Narrative Medicine: Honoring the Stories of Illness. Ann Intern Med. 2007;146:152. doi: 10.7326/0003-4819-146-2-200701160-00021
Download citation file:
Published: Ann Intern Med. 2007;146(2):152.
Charon R. 288 pages. New York: Oxford Univ Pr; 2006. $39.95. ISBN 0195166752. Order at http://www.oup.com.
Fields of medicine: Internal medicine and psychiatry.
Format: Hardcover book.
Audience: Medical educators interested in the physician–patient relationship.
Purpose: To define the discipline of narrative medicine, describe the components of competence in this new field, and examine how such competence can affect clinical practice.
Content: The 11 chapters provide a historical overview of narrative medicine and also serve as a manual for teaching close reading and reflective writing to medical students and health care professionals. In the first of 4 sections, the author discusses the sources and features of narrative medicine, followed by sections examining when, how, and why clinicians should master a discipline which posits that great literary texts can inform responses to their patients' illness histories. In each chapter, the internist author intersperses tales from her clinical work with readings from her favorite authors, conceptual frameworks that explain divides between physicians and patients, and pedagogic methods for teaching professionals to better attend to themselves and the sick. The humane argument of this book is that paying attention and thinking carefully about what one is seeing and hearing allow clinicians to affiliate with their patients, particularly when the patients are chronically ill, are experiencing symptoms of hidden traumas, or are at the end of life.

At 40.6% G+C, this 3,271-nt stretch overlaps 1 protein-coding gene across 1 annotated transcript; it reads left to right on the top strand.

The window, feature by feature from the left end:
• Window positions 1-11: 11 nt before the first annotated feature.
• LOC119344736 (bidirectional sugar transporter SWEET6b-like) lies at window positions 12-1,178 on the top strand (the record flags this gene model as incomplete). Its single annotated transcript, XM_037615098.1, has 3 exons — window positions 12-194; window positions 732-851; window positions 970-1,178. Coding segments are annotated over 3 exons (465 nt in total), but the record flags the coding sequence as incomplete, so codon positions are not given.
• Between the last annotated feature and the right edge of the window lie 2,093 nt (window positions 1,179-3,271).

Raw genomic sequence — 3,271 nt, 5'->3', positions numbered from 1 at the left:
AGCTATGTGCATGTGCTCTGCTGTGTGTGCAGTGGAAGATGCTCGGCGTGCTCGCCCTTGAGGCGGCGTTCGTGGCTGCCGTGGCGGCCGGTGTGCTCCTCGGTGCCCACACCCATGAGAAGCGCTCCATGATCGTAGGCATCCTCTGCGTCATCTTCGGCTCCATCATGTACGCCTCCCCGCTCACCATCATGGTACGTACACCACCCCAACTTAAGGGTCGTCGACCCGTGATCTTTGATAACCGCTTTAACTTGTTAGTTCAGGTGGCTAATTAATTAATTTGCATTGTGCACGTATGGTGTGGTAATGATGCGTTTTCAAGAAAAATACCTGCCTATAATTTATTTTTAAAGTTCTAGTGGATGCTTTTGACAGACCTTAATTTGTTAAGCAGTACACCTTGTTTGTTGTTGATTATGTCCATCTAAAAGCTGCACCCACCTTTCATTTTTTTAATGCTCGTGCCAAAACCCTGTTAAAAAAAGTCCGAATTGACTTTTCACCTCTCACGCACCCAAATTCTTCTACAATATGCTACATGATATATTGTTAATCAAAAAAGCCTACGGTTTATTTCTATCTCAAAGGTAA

to gain full access to the content and tools.
Learn more about subscription options.
Register Now for a free account.
Copyright © 2016 American College of Physicians. All Rights Reserved.
Print ISSN: 0003-4819 | Online ISSN: 1539-3704
Conditions of Use
This PDF is available to Subscribers Only